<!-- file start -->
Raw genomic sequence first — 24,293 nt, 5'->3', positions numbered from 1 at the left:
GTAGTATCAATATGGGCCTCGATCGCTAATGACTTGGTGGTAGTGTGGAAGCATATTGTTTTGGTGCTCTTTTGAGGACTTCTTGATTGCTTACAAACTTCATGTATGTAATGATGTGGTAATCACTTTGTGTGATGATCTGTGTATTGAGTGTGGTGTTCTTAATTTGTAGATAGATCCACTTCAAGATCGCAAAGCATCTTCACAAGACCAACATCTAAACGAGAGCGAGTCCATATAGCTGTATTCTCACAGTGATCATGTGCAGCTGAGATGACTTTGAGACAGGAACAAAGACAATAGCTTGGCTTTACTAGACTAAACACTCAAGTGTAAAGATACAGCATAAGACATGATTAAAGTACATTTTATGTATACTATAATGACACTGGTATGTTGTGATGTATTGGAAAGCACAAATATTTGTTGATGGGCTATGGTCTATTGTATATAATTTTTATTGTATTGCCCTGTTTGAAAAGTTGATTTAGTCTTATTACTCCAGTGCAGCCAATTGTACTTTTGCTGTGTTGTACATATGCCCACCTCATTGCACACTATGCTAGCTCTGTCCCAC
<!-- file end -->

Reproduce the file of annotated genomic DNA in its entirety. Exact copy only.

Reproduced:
Raw genomic sequence first — 24,293 nt, 5'->3', positions numbered from 1 at the left:
GTAGTATCAATATGGGCCTCGATCGCTAATGACTTGGTGGTAGTGTGGAAGCATATTGTTTTGGTGCTCTTTTGAGGACTTCTTGATTGCTTACAAACTTCATGTATGTAATGATGTGGTAATCACTTTGTGTGATGATCTGTGTATTGAGTGTGGTGTTCTTAATTTGTAGATAGATCCACTTCAAGATCGCAAAGCATCTTCACAAGACCAACATCTAAACGAGAGCGAGTCCATATAGCTGTATTCTCACAGTGATCATGTGCAGCTGAGATGACTTTGAGACAGGAACAAAGACAATAGCTTGGCTTTACTAGACTAAACACTCAAGTGTAAAGATACAGCATAAGACATGATTAAAGTACATTTTATGTATACTATAATGACACTGGTATGTTGTGATGTATTGGAAAGCACAAATATTTGTTGATGGGCTATGGTCTATTGTATATAATTTTTATTGTATTGCCCTGTTTGAAAAGTTGATTTAGTCTTATTACTCCAGTGCAGCCAATTGTACTTTTGCTGTGTTGTACATATGCCCACCTCATTGCACACTATGCTAGCTCTGTCCCAC